So for instance, we have a new office focused on youth issues in Washington and we have my role. I’m 24, and I’m the Secretary of State’s advisor on youth issues. And I have a team under me that is focused just on these issues, which is a first in the history of the State Department.
QUESTION: So [$100 million] in the U.S. or all over the world?
MR. FARROW: Out of our foreign assistance budget all over the world, in programs that significantly affect and target young people and look at their needs and try to stand by them in various ways across many different sectors.
Now, we also know that it’s not enough to put these issues on the table in Washington. We have focused particularly on grassroots mobilization of young people and grassroots partnerships with young people all around the world, wherever the United States flag flies. So that means that Secretary Clinton sits down with not just the traditional old guard through the leadership around the world that we partner with in governments, but also everywhere she goes she sits down with youth leaders now, as does the President.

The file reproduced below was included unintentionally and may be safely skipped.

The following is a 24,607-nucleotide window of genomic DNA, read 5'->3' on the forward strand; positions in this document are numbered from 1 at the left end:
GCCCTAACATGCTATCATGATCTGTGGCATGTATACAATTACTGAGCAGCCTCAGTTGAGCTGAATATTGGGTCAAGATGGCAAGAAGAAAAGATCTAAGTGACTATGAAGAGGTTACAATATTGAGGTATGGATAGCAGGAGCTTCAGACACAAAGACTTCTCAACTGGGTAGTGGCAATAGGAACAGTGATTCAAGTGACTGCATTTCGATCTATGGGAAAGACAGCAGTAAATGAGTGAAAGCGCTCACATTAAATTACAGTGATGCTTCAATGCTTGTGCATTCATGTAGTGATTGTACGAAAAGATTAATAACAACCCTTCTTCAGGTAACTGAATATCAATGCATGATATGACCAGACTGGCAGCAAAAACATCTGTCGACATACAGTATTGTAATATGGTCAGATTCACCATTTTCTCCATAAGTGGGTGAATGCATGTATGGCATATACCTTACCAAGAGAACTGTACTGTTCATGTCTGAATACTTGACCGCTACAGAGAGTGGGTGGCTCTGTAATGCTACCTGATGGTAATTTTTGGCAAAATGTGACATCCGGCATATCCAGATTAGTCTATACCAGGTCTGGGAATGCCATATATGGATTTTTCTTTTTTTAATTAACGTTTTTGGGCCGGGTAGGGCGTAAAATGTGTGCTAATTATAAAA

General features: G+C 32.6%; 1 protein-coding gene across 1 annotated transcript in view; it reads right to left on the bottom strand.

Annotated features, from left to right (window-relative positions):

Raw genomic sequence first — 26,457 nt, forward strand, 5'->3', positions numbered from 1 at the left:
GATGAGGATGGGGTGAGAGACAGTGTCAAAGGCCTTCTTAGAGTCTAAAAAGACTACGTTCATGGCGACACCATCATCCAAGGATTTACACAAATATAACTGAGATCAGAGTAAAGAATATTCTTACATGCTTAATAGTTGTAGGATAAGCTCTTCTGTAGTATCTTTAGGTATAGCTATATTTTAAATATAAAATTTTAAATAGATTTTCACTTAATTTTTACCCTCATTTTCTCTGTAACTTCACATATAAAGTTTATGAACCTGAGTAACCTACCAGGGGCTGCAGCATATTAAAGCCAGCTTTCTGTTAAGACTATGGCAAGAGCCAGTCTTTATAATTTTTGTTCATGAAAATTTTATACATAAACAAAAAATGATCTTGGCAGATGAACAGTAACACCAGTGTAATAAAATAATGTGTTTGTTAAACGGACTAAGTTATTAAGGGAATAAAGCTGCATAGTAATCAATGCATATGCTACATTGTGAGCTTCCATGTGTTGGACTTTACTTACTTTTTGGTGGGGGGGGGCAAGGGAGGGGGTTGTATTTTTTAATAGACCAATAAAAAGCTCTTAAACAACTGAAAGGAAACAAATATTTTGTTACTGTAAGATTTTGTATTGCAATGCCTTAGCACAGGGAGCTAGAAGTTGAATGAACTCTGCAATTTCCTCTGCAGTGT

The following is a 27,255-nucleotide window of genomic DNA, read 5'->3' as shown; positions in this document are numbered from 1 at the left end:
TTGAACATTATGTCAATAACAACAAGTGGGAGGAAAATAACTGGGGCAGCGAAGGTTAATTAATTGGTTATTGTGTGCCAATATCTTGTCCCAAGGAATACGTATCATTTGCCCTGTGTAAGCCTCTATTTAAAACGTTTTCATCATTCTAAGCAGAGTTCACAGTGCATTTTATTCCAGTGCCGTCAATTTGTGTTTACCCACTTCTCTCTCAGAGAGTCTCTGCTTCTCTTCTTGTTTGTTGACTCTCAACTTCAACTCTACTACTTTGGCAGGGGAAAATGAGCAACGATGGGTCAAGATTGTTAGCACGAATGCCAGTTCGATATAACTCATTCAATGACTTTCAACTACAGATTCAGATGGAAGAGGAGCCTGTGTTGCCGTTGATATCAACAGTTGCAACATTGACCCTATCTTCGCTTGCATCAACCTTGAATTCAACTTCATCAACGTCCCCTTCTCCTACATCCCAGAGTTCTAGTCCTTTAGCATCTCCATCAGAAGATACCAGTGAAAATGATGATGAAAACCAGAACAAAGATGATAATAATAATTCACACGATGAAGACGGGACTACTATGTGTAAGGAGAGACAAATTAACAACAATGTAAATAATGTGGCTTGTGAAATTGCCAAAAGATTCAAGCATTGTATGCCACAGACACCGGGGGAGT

I think it’s a testament to that that when we looked at how to best strengthen our ties to the African continent, the President didn’t just sit down with other presidents, other heads of state. He brought together a forum of young African leaders, young people in civil society, young entrepreneurs, and brought them to Washington to consult with them. And I’ve been working on follow-up engagement with those young leaders in that particular part of the world. But this is a sign of how, all around the world, we prioritize sitting down with youth.
More than that, one thing that we are building as a permanent legacy that Secretary Clinton will be behind is all around the world – in fact, in about forty countries right now, and that count is rising – we’ve built councils of local young people that we welcome into our embassies and consulates and that we formally approach for policy guidance. I’ve been at the launch meetings of many of these youth councils, and we turn to them in earnest and say, “Here’s what we’re doing. What do you think we should be doing? What do you think we’re doing right, and what do you think we should be doing better?” And we get them to produce a formal policy document for us, where we’re hearing very clearly what local young people want from the United States.